I became close friends with Clayton, and after a few months I put my house and property on the market and moved out to a tiny sugar-shack I built at Laird’s Landing. (My property finally sold a year later. I contacted my girlfriend and sent her half the money. That was the deal and she had more than fulfilled her part, she’d worked as hard as I had on the land and the house.)
Clayton was an artist, and a jeweler, and a boatbuilder, and a fisherman, and a crusty old bugger. He owned three boats, all of them with beautiful lines. I was going to buy a boat once, because it was cheap, even though it was ugly. “Don’t buy it,” he warned, “owning an ugly boat is bad for a man’s spirit.” I didn’t buy it, and I definitely added that to my rules of thumb.
He and his good lady, Judy Perlman, were both jewelers. He’d learned a lot of the art from her, her work is awesome. So I got to learn a lot about jewelry as well. Living with Judy and Clayton and eight-year-old Marcos Lewis for almost a year was like going to the finest boatbuilding/fishing/art/sculpture/woodwork/jewelry school in the world.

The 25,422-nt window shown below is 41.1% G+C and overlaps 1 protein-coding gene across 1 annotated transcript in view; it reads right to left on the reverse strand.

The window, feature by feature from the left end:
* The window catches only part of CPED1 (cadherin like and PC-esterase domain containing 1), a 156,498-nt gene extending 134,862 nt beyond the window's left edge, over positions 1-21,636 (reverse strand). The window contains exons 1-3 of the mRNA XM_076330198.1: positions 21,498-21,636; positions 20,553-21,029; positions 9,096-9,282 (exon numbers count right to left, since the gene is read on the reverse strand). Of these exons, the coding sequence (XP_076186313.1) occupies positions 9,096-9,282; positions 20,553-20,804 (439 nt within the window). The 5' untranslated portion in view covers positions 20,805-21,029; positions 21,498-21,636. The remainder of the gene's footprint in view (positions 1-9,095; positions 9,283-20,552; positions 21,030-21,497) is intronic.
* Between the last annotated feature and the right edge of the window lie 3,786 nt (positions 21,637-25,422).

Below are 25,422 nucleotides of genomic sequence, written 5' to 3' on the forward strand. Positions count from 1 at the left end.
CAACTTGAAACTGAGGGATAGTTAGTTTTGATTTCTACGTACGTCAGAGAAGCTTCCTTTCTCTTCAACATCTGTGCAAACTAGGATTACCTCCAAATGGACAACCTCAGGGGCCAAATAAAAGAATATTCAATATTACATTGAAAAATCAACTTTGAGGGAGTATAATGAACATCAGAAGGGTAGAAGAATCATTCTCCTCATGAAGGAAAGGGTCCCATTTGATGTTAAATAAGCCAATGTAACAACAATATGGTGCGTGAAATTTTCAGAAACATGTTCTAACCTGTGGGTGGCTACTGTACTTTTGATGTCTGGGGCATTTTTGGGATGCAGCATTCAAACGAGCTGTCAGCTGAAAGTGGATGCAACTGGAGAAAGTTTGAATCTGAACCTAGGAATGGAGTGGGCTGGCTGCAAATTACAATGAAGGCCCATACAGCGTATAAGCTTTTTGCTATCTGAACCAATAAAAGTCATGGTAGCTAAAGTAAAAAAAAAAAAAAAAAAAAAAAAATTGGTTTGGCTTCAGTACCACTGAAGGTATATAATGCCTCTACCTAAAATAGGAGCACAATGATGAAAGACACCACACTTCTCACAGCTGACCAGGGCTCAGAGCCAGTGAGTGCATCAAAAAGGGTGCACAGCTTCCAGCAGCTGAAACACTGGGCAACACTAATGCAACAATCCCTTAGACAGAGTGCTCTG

For years Clayton had fished one of the world’s most romantic fisheries. It was a night fishery using what’s called a “beach seine”. Clayton had a gorgeous, hundred-year-old ship’s longboat from San Francisco. It had been built in the 1850s and used as a “wherry”, a boat to row goods and passengers to and from the ships anchored out from the piers. It had two sets of oars, with what we used to call “smuggler’s oarlocks”. These are special oarlocks that, unlike the regular kind, are perfectly silent in use. On that boat we used them to avoid scaring the fish, rather than to avoid alerting the Coast Guard.
We’d set out after dark, with both of us wearing hip boots, both of us rowing, and we’d pull for one of the nearby beaches. Tomales Bay is long and narrow with a bar across the mouth, so there’s rarely a big swell. We’d row into the beach. I’d jump out and run the net anchor a little ways inshore from the water’s edge, bury it in the sand, and get in the boat again. As we rowed back out, the anchor rope would start pulling the net off of the back of the boat. We’d set the net in a semicircle, and return to the beach some distance from where we started. Our net had floats at the top, and leads at the bottom, and it now walled off that entire section of the sea. I’d jump out and run down the beach to where I’d set the anchor. Clayton and I would start pulling the net up on the beach and walking towards each other. Eventually, all the fish were in a small area of net in the middle. We’d take out the fish we wanted and let the rest go.